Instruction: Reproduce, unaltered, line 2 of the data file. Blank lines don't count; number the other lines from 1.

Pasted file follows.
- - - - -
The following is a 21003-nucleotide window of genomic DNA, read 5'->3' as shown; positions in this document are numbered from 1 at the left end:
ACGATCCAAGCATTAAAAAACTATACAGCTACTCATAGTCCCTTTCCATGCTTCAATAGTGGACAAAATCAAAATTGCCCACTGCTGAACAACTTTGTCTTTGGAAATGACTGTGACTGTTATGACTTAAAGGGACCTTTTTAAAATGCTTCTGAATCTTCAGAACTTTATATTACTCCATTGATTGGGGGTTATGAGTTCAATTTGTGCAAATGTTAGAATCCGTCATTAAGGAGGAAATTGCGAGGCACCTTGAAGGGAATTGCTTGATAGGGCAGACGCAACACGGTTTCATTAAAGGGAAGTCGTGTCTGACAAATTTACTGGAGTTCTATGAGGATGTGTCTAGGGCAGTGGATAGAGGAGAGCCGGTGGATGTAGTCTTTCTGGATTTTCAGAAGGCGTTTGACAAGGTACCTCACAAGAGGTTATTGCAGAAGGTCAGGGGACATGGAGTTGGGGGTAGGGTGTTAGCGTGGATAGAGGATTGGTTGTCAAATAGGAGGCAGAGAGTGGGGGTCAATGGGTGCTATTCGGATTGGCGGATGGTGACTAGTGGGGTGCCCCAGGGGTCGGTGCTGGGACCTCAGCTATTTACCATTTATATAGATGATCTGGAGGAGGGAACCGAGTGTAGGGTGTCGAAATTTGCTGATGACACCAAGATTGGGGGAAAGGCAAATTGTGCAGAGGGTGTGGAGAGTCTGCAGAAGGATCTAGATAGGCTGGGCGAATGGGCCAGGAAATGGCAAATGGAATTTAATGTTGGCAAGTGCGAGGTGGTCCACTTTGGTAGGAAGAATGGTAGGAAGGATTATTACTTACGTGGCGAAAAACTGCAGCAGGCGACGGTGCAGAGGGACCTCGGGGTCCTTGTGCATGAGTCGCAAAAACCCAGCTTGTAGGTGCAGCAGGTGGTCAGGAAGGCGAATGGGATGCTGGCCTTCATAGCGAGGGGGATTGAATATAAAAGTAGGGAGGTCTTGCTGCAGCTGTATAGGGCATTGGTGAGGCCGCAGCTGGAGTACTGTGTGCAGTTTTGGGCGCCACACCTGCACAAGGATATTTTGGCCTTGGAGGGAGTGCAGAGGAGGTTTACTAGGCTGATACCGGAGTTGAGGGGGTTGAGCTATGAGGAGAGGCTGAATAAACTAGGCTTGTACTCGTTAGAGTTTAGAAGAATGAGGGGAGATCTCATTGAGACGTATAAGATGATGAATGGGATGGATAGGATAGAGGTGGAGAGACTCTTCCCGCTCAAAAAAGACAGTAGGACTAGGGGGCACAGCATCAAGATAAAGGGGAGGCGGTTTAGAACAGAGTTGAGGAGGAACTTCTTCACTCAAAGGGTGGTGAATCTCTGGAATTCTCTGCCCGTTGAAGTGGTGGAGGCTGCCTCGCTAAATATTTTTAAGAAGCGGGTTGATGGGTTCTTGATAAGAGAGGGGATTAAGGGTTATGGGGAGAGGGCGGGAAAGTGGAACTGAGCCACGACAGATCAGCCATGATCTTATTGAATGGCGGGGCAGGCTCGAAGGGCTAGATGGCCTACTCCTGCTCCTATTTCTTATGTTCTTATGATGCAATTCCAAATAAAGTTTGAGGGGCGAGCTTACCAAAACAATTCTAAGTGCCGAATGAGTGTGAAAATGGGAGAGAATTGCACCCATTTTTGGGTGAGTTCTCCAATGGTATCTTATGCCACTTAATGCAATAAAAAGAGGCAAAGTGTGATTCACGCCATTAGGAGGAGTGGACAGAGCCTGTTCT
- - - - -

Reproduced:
ACGATCCAAGCATTAAAAAACTATACAGCTACTCATAGTCCCTTTCCATGCTTCAATAGTGGACAAAATCAAAATTGCCCACTGCTGAACAACTTTGTCTTTGGAAATGACTGTGACTGTTATGACTTAAAGGGACCTTTTTAAAATGCTTCTGAATCTTCAGAACTTTATATTACTCCATTGATTGGGGGTTATGAGTTCAATTTGTGCAAATGTTAGAATCCGTCATTAAGGAGGAAATTGCGAGGCACCTTGAAGGGAATTGCTTGATAGGGCAGACGCAACACGGTTTCATTAAAGGGAAGTCGTGTCTGACAAATTTACTGGAGTTCTATGAGGATGTGTCTAGGGCAGTGGATAGAGGAGAGCCGGTGGATGTAGTCTTTCTGGATTTTCAGAAGGCGTTTGACAAGGTACCTCACAAGAGGTTATTGCAGAAGGTCAGGGGACATGGAGTTGGGGGTAGGGTGTTAGCGTGGATAGAGGATTGGTTGTCAAATAGGAGGCAGAGAGTGGGGGTCAATGGGTGCTATTCGGATTGGCGGATGGTGACTAGTGGGGTGCCCCAGGGGTCGGTGCTGGGACCTCAGCTATTTACCATTTATATAGATGATCTGGAGGAGGGAACCGAGTGTAGGGTGTCGAAATTTGCTGATGACACCAAGATTGGGGGAAAGGCAAATTGTGCAGAGGGTGTGGAGAGTCTGCAGAAGGATCTAGATAGGCTGGGCGAATGGGCCAGGAAATGGCAAATGGAATTTAATGTTGGCAAGTGCGAGGTGGTCCACTTTGGTAGGAAGAATGGTAGGAAGGATTATTACTTACGTGGCGAAAAACTGCAGCAGGCGACGGTGCAGAGGGACCTCGGGGTCCTTGTGCATGAGTCGCAAAAACCCAGCTTGTAGGTGCAGCAGGTGGTCAGGAAGGCGAATGGGATGCTGGCCTTCATAGCGAGGGGGATTGAATATAAAAGTAGGGAGGTCTTGCTGCAGCTGTATAGGGCATTGGTGAGGCCGCAGCTGGAGTACTGTGTGCAGTTTTGGGCGCCACACCTGCACAAGGATATTTTGGCCTTGGAGGGAGTGCAGAGGAGGTTTACTAGGCTGATACCGGAGTTGAGGGGGTTGAGCTATGAGGAGAGGCTGAATAAACTAGGCTTGTACTCGTTAGAGTTTAGAAGAATGAGGGGAGATCTCATTGAGACGTATAAGATGATGAATGGGATGGATAGGATAGAGGTGGAGAGACTCTTCCCGCTCAAAAAAGACAGTAGGACTAGGGGGCACAGCATCAAGATAAAGGGGAGGCGGTTTAGAACAGAGTTGAGGAGGAACTTCTTCACTCAAAGGGTGGTGAATCTCTGGAATTCTCTGCCCGTTGAAGTGGTGGAGGCTGCCTCGCTAAATATTTTTAAGAAGCGGGTTGATGGGTTCTTGATAAGAGAGGGGATTAAGGGTTATGGGGAGAGGGCGGGAAAGTGGAACTGAGCCACGACAGATCAGCCATGATCTTATTGAATGGCGGGGCAGGCTCGAAGGGCTAGATGGCCTACTCCTGCTCCTATTTCTTATGTTCTTATGATGCAATTCCAAATAAAGTTTGAGGGGCGAGCTTACCAAAACAATTCTAAGTGCCGAATGAGTGTGAAAATGGGAGAGAATTGCACCCATTTTTGGGTGAGTTCTCCAATGGTATCTTATGCCACTTAATGCAATAAAAAGAGGCAAAGTGTGATTCACGCCATTAGGAGGAGTGGACAGAGCCTGTTCT